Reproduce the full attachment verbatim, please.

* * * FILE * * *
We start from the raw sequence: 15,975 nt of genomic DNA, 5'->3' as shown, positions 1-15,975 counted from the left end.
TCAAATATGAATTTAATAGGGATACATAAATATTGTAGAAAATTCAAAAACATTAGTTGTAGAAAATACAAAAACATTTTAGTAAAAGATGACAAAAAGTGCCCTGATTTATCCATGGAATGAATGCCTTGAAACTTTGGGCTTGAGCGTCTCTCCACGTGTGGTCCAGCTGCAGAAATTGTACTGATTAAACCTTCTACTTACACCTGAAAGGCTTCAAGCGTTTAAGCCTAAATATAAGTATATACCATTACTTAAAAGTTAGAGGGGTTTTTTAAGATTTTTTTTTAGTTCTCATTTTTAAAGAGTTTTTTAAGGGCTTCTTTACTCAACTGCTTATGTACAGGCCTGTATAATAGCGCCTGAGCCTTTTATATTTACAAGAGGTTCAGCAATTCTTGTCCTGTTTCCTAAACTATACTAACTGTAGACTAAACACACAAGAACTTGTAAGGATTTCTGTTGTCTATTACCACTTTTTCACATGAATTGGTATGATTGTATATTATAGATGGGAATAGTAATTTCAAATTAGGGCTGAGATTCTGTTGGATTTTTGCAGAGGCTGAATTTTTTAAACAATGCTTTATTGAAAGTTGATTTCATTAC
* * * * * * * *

We start from the raw sequence: 15,975 nt of genomic DNA, 5'->3' as shown, positions 1-15,975 counted from the left end.
TCAAATATGAATTTAATAGGGATACATAAATATTGTAGAAAATTCAAAAACATTAGTTGTAGAAAATACAAAAACATTTTAGTAAAAGATGACAAAAAGTGCCCTGATTTATCCATGGAATGAATGCCTTGAAACTTTGGGCTTGAGCGTCTCTCCACGTGTGGTCCAGCTGCAGAAATTGTACTGATTAAACCTTCTACTTACACCTGAAAGGCTTCAAGCGTTTAAGCCTAAATATAAGTATATACCATTACTTAAAAGTTAGAGGGGTTTTTTAAGATTTTTTTTTAGTTCTCATTTTTAAAGAGTTTTTTAAGGGCTTCTTTACTCAACTGCTTATGTACAGGCCTGTATAATAGCGCCTGAGCCTTTTATATTTACAAGAGGTTCAGCAATTCTTGTCCTGTTTCCTAAACTATACTAACTGTAGACTAAACACACAAGAACTTGTAAGGATTTCTGTTGTCTATTACCACTTTTTCACATGAATTGGTATGATTGTATATTATAGATGGGAATAGTAATTTCAAATTAGGGCTGAGATTCTGTTGGATTTTTGCAGAGGCTGAATTTTTTAAACAATGCTTTATTGAAAGTTGATTTCATTAC